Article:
With the recent decision by the Oregon State Land Board to sell Oregon’s Elliott State Forest many Oregonians are rightfully outraged. However, most Oregonians are wondering why the state even considered such a drastic action.
Let’s examine how and why the state is being forced to sell our public land.
The Elliott State Forest became Oregon’s first state forest in 1930. According to the Oregon Department of Foresty’s Elliot State Forest Management Plan, through timber sales, the state forest has contributed over $900 million to the Common School Fund. The Common School Fund is how Oregon pays for K-12 education.
The Oregon Constitution requires that the state maximizes revenue for the Common School Fund through timber management on the Elliott State Forest.
However, by 2013 that dropped to only 5 million board feet (an 80% drop).
The state forest isn’t free to own. There are operating costs such as maintaining roads, paying staff, and other costs. At only 5 million board feet of timber harvest, the forest cost the Oregon Department of Forestry a deficit of $3.3 million dollars.
How did that happen? Let’s look at the events that caused the decline in timber harvest.
In a Facebook post after the state announced they would pursue selling the forest, Cascadia Wildlands said they are, “Working overtime to ensure that the stately forest is not sold off to equity investors and on a solution with a diversity of stakeholders that retains it in public ownership for its incredible values, including clean water, carbon storage, recreation and restoration timber jobs.”
However, evidence points to Cascadia Wildlands, other environmental groups, and anarchists as the culprits creating the situation we find ourselves in today.
Today, a group of Cascadia Earth First!ers and Rising Tide members took action against the continued liquidation and destruction of Oregon’s Elliott State Forest. Using sky pods, bipods, road blockades, overturned cargo vans, lock downs and many other beautiful installations, the road to Umpcoos Ridge timber sale has been occupied, held and reclaimed for the forest, the people and future generations.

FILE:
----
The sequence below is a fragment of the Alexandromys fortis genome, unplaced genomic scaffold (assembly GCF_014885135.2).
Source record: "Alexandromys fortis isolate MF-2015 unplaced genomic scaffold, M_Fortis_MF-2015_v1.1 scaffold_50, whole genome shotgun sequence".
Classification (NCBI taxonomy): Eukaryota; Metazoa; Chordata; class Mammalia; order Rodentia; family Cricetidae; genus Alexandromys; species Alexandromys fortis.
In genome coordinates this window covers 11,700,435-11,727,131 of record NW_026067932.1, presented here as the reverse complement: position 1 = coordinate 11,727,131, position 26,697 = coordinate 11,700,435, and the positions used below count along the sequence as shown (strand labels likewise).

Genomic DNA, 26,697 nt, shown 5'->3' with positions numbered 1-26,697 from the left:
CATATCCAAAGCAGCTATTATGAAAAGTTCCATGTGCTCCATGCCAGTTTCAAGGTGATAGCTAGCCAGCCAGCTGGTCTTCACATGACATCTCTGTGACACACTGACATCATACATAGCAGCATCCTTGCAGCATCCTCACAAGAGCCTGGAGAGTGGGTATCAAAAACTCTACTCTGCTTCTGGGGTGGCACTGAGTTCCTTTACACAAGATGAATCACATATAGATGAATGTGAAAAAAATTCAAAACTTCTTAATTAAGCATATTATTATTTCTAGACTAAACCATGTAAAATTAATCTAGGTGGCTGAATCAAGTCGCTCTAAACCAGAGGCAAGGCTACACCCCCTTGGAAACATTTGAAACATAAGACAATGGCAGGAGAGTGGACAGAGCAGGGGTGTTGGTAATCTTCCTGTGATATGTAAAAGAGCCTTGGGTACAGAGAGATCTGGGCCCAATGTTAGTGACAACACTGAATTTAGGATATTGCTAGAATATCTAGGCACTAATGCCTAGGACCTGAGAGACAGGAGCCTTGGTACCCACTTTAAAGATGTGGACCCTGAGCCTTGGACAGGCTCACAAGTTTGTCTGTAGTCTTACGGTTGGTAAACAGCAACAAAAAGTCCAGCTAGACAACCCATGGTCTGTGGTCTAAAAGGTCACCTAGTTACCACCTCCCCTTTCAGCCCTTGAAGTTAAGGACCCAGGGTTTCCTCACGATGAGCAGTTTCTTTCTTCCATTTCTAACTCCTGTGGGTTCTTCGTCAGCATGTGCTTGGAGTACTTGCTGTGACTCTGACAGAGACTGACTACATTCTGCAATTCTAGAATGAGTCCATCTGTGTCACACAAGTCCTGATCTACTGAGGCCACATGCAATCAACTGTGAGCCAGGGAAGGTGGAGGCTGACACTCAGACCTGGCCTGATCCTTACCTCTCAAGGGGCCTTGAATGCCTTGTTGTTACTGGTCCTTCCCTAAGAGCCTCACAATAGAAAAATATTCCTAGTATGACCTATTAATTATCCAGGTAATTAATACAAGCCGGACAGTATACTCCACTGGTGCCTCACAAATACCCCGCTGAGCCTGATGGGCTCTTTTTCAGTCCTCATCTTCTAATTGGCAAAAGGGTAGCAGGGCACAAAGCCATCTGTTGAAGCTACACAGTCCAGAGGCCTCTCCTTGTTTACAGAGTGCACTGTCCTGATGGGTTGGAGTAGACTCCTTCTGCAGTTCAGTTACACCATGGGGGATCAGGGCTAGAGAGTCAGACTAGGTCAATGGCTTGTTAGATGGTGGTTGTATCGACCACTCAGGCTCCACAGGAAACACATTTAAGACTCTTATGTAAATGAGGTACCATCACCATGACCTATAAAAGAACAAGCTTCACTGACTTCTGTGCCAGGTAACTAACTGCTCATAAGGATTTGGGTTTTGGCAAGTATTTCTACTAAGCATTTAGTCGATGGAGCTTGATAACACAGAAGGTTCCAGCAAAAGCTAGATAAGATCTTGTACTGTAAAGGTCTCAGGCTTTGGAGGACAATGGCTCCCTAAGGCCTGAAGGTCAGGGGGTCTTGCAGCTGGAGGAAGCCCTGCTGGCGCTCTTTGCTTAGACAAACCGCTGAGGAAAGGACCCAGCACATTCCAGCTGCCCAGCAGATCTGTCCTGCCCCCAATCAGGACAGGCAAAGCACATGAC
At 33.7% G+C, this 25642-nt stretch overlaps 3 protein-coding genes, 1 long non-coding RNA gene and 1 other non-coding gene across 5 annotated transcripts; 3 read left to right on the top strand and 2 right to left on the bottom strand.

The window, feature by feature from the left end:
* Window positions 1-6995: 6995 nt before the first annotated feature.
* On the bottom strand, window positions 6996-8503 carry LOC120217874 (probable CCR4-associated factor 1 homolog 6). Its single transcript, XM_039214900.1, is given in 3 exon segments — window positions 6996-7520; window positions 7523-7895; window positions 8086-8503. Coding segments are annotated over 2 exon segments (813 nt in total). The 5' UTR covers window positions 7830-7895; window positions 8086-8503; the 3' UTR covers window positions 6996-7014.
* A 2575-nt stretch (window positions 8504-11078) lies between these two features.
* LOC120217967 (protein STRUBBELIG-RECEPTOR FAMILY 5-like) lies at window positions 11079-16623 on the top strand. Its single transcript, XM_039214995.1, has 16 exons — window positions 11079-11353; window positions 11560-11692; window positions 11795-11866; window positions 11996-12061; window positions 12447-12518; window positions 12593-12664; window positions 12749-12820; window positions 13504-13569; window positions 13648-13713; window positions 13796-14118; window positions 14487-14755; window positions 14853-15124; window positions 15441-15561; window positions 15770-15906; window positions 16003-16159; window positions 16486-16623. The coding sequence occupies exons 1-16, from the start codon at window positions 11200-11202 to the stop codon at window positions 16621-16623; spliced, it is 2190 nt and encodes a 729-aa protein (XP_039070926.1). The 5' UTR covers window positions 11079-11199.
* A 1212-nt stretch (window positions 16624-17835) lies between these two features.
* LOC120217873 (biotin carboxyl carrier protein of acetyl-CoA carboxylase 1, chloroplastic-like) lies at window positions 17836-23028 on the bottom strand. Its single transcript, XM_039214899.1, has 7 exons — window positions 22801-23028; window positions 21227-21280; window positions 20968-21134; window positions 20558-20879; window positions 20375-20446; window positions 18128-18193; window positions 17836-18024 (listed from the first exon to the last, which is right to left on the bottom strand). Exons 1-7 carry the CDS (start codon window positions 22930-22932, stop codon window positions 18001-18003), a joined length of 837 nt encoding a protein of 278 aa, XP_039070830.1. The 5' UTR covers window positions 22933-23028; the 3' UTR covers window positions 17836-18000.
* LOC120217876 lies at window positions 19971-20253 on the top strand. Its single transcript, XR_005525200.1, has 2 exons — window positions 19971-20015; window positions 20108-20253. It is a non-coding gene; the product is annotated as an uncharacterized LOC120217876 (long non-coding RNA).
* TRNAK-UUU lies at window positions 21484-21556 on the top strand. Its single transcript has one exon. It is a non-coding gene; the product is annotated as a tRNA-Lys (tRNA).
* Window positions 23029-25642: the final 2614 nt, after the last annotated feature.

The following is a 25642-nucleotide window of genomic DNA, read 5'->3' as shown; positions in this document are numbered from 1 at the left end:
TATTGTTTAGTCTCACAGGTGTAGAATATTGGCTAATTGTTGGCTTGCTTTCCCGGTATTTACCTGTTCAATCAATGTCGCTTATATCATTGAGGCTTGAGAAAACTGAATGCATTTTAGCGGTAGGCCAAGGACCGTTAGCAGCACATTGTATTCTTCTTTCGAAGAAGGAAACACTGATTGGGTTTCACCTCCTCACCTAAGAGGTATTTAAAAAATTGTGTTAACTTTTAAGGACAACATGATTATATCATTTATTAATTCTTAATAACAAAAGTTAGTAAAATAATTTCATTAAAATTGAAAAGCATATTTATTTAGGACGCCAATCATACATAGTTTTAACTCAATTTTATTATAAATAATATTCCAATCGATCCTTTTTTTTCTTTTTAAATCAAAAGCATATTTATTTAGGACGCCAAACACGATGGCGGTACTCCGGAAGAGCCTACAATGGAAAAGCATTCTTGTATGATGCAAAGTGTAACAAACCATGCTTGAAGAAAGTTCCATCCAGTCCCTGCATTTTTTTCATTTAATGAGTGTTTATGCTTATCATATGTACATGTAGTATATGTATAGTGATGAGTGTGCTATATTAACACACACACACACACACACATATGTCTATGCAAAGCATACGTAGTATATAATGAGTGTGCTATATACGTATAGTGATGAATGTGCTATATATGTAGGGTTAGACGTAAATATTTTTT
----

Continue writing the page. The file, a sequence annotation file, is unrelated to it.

You can see more images from this forest occupation here.
Two climbers used a harness and human anchors to rappel down the side of the building and hang a giant banner from the top.
The protesters hung a giant banner that condemns the “clear-cutting for profit” of the Elliott State Forest. Jason Gonzales, representing an organization called “Cascadia Forest Defenders,” said their goal is to get the attention of the governor and “the people of Oregon.”
Be careful what you wish for because you might just get it.
For decades, the Elliott State Forest has quietly churned out millions of dollars for the Oregon school system. The revenue was generated from the sale of carefully planned timber sales crafted by the Oregon Department of Forestry. All went well until zealots filed lawsuits and protesters blocked roads to halt timber harvesting on the Elliott. Their radical strategy brought timber sales to a virtual halt on some 82,500 acres of prime, tree-growing lands.
It’s understandable that you’re angry over the potential sale of the forest. However, it’s important that you direct your anger at the correct individuals – Cascadia Wildlands, Oregon Wild, EarthFirst, Cascadia Forest Defenders, and partner organizations.
In fact, their antics are not limited to the Elliott State Forest. According to the Bend Bulletin, more than 50 lawsuits that list Oregon Wild as the plaintiff have been filed in Oregon and regionally since 2004.
These are not the actions everyday Oregonians deserve, and Oregon’s elected officials should not tolerate this behavior any longer.